British Columbia residents who are planning to go to the United States for employment or other reasons may be confused about the requirements for legal entrance and the length of time they will be allowed to stay. With frequent changes to U.S. immigration regulations, it could be quite a challenge to navigate the necessary processes to ensure smooth entry at the border and during the stay. The first thing to understand is the difference between a visa and a green card, which is also called a Permanent Resident Card.
Although both these documents can allow an individual to stay or live in the United States, there is a significant difference. Permanent U.S. residence and employment are allowed for those with green cards, while there could be a time limit attached to a visa. However, two types of visas exist -- non-immigrant and immigrant visas.
A person who holds a nonimmigrant visa will have a specific date by which he or she must leave the United States. These are typically issues for visitors, students, business people and such. In comparison, an immigrant visa -- the same as the green card -- allows an individual to stay in the United States and apply for U.S. citizenship. There are limited numbers of immigrant visas allocated annually, and they are typically obtained through sponsorship by employers, family or special immigration status.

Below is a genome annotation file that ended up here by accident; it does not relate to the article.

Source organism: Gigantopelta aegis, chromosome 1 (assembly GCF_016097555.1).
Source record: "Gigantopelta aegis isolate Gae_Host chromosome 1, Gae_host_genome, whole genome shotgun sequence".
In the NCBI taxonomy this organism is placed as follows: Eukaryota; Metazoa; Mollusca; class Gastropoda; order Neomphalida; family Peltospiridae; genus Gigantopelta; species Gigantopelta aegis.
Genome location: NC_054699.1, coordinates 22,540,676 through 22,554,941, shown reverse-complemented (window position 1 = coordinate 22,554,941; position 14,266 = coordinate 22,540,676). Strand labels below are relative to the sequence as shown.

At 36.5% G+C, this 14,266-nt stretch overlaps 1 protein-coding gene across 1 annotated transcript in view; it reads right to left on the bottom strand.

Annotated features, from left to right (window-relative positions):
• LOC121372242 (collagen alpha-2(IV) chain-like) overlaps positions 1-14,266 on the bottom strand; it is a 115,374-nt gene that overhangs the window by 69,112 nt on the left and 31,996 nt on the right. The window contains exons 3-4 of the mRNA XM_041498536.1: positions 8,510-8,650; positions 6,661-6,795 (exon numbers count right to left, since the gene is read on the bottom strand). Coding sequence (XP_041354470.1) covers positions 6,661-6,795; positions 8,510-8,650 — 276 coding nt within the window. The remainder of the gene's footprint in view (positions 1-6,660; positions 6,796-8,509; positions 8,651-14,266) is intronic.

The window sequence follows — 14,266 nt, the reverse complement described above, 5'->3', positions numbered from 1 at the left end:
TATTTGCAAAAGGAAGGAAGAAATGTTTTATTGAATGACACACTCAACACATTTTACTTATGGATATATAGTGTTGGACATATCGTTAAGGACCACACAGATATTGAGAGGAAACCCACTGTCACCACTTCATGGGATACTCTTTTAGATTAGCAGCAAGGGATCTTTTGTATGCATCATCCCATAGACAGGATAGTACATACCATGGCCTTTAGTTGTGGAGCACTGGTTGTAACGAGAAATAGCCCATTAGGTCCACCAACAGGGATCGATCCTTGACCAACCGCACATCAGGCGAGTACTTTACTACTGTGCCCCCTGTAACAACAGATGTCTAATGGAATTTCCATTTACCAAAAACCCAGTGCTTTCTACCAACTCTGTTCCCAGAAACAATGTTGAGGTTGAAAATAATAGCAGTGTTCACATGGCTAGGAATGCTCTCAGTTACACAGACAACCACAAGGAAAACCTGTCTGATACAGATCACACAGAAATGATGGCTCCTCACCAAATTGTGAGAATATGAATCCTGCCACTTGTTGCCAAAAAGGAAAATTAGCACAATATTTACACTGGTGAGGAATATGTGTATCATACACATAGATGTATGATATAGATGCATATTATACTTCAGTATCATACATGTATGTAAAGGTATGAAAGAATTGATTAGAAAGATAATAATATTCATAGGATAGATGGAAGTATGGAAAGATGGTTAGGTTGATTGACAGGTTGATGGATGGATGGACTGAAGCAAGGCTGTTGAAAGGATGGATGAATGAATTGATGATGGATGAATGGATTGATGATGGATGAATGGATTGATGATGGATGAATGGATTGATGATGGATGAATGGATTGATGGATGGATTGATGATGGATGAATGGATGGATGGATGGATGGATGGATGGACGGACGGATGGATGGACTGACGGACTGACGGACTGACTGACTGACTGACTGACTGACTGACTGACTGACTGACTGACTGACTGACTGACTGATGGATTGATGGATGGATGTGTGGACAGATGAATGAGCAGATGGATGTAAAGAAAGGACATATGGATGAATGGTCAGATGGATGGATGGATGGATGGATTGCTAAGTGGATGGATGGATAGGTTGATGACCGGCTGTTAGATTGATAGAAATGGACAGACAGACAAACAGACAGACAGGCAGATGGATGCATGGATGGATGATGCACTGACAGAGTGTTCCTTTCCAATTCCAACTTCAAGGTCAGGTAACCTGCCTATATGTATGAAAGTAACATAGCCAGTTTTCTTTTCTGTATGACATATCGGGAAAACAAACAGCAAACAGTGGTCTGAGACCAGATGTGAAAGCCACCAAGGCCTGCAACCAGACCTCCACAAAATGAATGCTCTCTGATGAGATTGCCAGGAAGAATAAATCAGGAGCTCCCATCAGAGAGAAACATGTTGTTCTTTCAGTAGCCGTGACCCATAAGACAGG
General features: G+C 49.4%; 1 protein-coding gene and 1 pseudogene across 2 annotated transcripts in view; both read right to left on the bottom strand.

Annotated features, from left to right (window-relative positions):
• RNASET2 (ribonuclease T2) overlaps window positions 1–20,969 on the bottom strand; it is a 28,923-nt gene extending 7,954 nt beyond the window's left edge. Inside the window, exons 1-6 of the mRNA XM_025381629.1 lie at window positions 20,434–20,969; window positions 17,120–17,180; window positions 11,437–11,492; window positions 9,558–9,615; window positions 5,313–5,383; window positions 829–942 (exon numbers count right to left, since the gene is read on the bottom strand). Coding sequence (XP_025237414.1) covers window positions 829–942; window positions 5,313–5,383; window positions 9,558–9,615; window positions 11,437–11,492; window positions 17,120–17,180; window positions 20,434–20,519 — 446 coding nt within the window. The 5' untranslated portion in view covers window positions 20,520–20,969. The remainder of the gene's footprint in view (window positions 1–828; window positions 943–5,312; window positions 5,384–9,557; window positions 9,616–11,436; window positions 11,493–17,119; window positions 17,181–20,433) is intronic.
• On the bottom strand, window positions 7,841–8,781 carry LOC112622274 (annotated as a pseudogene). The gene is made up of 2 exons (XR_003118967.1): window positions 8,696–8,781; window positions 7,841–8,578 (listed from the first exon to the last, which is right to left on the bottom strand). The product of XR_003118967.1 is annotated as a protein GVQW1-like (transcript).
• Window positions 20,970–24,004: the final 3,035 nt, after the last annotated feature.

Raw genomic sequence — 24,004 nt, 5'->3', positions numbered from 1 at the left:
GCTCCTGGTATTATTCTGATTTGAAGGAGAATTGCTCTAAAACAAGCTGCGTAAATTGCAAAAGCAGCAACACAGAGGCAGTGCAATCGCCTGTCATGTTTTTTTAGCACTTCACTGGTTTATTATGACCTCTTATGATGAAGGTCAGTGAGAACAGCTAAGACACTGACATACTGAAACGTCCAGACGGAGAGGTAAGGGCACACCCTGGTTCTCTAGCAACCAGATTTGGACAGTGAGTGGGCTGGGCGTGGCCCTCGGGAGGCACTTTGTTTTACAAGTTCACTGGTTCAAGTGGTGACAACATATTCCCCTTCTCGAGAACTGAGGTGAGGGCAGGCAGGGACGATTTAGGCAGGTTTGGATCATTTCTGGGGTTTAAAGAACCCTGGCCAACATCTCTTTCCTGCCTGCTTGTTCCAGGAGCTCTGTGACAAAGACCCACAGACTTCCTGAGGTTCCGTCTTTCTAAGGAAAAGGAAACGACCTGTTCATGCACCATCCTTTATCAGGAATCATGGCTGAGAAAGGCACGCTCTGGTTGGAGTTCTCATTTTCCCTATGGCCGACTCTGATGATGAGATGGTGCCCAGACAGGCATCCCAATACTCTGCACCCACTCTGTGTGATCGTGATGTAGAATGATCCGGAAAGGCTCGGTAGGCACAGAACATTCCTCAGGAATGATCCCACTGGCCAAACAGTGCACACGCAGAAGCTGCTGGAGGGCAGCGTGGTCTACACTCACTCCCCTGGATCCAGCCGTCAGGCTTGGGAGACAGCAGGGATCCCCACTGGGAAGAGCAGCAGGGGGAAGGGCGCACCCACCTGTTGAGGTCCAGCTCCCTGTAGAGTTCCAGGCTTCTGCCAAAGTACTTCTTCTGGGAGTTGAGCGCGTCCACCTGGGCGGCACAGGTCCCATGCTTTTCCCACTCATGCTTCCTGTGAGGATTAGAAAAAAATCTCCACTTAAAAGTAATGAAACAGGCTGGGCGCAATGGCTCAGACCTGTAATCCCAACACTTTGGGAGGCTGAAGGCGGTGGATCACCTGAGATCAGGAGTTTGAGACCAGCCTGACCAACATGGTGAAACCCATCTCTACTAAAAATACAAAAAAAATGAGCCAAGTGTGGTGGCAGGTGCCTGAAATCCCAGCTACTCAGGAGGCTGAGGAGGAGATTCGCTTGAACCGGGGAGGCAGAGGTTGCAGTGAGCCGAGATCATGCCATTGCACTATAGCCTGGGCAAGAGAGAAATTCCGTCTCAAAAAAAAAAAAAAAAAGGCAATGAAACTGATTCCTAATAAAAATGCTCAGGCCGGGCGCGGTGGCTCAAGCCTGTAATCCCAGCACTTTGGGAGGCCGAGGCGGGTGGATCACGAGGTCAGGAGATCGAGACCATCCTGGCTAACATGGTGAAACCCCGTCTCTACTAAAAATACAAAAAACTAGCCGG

Any person from British Columbia or another country who remains in the United States beyond the expiry date on a nonimmigration visa might be removed and returned to his or her home country. To avoid such a situation, it might be wise to consult with a British Columbia lawyer who is experienced in dealing with U.S. immigration issues. A lawyer who is registered on both sides of the border can be invaluable if complications arise at the border or in the United States.
Source: Echo Press, "Immigration issues and answers", Celeste Edenloff, Oct. 25, 2017